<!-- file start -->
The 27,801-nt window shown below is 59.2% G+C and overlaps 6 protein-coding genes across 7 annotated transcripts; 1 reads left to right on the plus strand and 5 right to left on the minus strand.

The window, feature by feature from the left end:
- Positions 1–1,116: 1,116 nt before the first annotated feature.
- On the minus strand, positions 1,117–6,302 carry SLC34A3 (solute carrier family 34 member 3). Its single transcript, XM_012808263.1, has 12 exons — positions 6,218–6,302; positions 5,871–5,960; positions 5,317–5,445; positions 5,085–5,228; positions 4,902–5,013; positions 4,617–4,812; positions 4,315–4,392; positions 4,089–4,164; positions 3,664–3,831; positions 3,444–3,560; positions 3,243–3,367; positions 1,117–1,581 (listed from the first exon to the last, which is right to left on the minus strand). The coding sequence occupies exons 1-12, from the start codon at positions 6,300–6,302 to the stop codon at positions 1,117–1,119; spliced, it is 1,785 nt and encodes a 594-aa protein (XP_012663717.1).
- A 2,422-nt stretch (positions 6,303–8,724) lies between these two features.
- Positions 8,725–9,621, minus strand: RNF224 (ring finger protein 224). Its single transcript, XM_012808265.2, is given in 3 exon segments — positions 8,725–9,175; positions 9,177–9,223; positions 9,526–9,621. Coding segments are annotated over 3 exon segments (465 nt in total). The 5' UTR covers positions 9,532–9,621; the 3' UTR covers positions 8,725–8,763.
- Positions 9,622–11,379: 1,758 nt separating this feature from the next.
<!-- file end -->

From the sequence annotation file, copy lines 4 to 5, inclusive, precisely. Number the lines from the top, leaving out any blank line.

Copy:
- On the minus strand, positions 1,117–6,302 carry SLC34A3 (solute carrier family 34 member 3). Its single transcript, XM_012808263.1, has 12 exons — positions 6,218–6,302; positions 5,871–5,960; positions 5,317–5,445; positions 5,085–5,228; positions 4,902–5,013; positions 4,617–4,812; positions 4,315–4,392; positions 4,089–4,164; positions 3,664–3,831; positions 3,444–3,560; positions 3,243–3,367; positions 1,117–1,581 (listed from the first exon to the last, which is right to left on the minus strand). The coding sequence occupies exons 1-12, from the start codon at positions 6,300–6,302 to the stop codon at positions 1,117–1,119; spliced, it is 1,785 nt and encodes a 594-aa protein (XP_012663717.1).
- A 2,422-nt stretch (positions 6,303–8,724) lies between these two features.